Dancers during the Olympic closing ceremony [Downloaded from: http://www.waldemeyer.com/olympic-ceremonies]

Rogan briefly describes a number of different themes including bio-mimetic inspired responsive textiles, shape shifting devices, flexible batteries, DIY (do-it-yourself) and hacking all of which are illustrated with more images.

For anyone who’s interested, there’s an upcoming Smart Fabrics + Wearable Technology 2014 conference in San Francisco (California, US) from April 23 – 25,2014. (I believe the conference is run 2x per year with a North American version in the Spring and a European version in the Fall.)

Stretchable carbon nanotubes as supercapacitors

This Nov. 25, 2013 news item on phys.org was a bit of a walk down memory lane for me,

A mobile telephone display for your jacket sleeve, ECG probes for your workout clothes—wearable electronics are in demand. In order for textiles with built-in electronics to function over longer periods of time, all of the components need to be flexible and stretchable. In the journal Angewandte Chemie, Chinese researchers have now introduced a new type of supercapacitor that fulfills this requirement. Its components are fiber-shaped and based on carbon nanotubes.

The reference to a mobile telephone display on a jacket sleeve brought back memories of Nokia’s proposed Morph device,, from my Aug. 3, 2011 posting,

For anyone who’s not familiar with the Morph, it’s an idea that Nokia and the University of Cambridge’s Nanoscience Centre have been working on for the last few years. Originally announced as a type of flexible phone that you could wrap around your wrist, the Morph is now called a concept.  …

At the time I was writing about exploring the use of graphene to enable the morph (flexible phone). This latest work from China is focused on carbon nanotubes,. The Angewandte Chemie Nov. 25, 2013 press release, which originated the news item on phys.org,  provides more details,

For electronic devices to be incorporated into textiles or plastic films, their components must be stretchable. This is true for LEDS, solar cells, transistors, circuits, and batteries—as well as for the supercapacitors often used for static random access memory (SRAM). SRAM is often used as a cache in processors or for local storage on chips, as well as in devices that must maintain their data over several years with no source of power.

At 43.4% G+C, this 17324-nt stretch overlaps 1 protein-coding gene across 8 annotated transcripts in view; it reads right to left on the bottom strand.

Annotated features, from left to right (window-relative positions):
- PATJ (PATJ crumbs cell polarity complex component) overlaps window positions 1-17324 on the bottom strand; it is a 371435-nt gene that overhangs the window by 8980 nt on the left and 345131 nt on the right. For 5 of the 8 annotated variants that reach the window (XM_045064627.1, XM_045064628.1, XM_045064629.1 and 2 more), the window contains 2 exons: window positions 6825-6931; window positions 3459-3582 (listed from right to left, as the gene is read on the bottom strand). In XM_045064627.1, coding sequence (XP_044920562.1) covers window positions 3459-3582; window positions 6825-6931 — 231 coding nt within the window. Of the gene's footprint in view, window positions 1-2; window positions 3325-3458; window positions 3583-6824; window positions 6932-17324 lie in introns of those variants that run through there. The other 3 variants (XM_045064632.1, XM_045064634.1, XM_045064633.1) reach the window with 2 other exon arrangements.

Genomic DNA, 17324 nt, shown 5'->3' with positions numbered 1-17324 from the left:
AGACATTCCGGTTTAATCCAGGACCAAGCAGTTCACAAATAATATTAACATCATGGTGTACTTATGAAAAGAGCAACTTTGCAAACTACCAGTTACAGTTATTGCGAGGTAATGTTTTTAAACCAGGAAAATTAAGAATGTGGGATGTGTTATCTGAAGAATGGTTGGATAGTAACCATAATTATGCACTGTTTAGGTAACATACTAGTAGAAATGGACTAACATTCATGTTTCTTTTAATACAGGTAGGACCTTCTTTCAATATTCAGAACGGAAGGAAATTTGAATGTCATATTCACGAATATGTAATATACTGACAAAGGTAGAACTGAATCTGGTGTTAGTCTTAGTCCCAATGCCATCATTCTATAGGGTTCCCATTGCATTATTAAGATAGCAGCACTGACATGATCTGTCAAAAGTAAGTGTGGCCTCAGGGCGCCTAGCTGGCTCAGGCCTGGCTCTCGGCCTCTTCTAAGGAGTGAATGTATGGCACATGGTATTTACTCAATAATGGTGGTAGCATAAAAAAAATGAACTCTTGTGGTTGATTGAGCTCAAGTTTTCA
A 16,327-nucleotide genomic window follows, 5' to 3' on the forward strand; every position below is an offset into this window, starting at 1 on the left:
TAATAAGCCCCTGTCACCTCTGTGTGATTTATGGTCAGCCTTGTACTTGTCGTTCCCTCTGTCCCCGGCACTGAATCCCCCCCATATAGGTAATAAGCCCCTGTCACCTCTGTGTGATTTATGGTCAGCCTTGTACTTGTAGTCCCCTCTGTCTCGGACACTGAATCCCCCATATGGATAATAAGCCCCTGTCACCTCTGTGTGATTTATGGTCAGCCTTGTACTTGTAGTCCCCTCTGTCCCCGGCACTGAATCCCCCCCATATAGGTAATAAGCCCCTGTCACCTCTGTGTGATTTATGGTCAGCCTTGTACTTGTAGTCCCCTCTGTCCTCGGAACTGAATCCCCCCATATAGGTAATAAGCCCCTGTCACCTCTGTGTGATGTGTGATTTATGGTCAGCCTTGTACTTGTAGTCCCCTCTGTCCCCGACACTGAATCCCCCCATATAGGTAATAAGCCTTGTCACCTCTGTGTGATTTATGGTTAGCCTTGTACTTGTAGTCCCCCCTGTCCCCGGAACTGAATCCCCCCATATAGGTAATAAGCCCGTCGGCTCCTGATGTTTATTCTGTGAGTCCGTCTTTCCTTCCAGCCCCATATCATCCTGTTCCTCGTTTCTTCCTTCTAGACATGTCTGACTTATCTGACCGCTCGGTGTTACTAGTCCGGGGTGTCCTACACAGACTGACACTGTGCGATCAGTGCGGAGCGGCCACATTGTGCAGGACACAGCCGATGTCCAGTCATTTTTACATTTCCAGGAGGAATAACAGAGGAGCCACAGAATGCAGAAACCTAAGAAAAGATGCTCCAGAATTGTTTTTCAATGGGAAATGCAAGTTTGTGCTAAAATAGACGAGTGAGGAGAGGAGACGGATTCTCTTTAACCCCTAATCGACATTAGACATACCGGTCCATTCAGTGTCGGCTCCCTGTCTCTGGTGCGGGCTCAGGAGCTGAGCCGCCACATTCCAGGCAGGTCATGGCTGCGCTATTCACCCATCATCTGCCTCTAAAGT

Previous stretchable electronic components have generally been produced in a conventional planar format, which has been an obstacle to their further development for use in small, lightweight, wearable electronics. Initial attempts to produce supercapacitors in the form of wires or fibers produced flexible—but not stretchable—components. However, stretchability is a required feature for a number of applications. For example, electronic textiles would easily tear if they were not stretchable.

A team led by Huisheng Peng at Fudan University has now developed a new family of highly stretchable, fiber-shaped, high-performance supercapacitors. The devices are made by a winding process with an elastic fiber at the core. The fiber is coated with an electrolyte gel and a thin layer of carbon nanotubes is wound around it like a sheet of paper. This is followed by a second layer of electrolyte gel, another layer of carbon nanotube wrap, and a final layer of electrolyte gel.

The delicate “sheets” of carbon nanotubes are produced by chemical vapor deposition and a spinning process. In the sheets this method produces, the tiny tubes are aligned in parallel. These types of layers display a remarkable combination of properties: They are highly flexible, tear-resistant, conductive, and thermally and mechanically stable. In the wound fibers, the two layers of carbon nanotubes act as electrodes. The electrolyte gel separates the electrodes from each other while stabilizing the nanotubes during stretching so that their alignment is maintained. This results in supercapacitor fibers with a high capacity that is maintained after many stretching cycles.

For the curious, here’s a link to and a citation for the paper,

A Highly Stretchable, Fiber-Shaped Supercapacitor by Zhibin Yang, Jue Deng, Xuli Chen, Jing Ren, and Prof. Huisheng Peng. Angewandte Chemie International Edition
Early View (Online Version of Record published before inclusion in an issue)Article first published online: 8 NOV 2013 DOI: 10.1002/anie.201307619

Copyright © 2013 WILEY-VCH Verlag GmbH & Co. KGaA, Weinheim

This article is behind a paywall.

A $20,000+, bulletproof, carbon nanotube-enabled business suit from a Toronto-based company (Canada) being tested Nov. 5, 2013

Garrison Bespoke, a high fashion, men’s tailoring business, has developed a bulletproof business suit, which they will be testing tomorrow, Nov. 5, 2013 at the Ajax Rod and Gun Club at 11:00 am EST near Toronto, Ontario. Here’s more from the Nov. 4, 2013 news item on Nanowerk,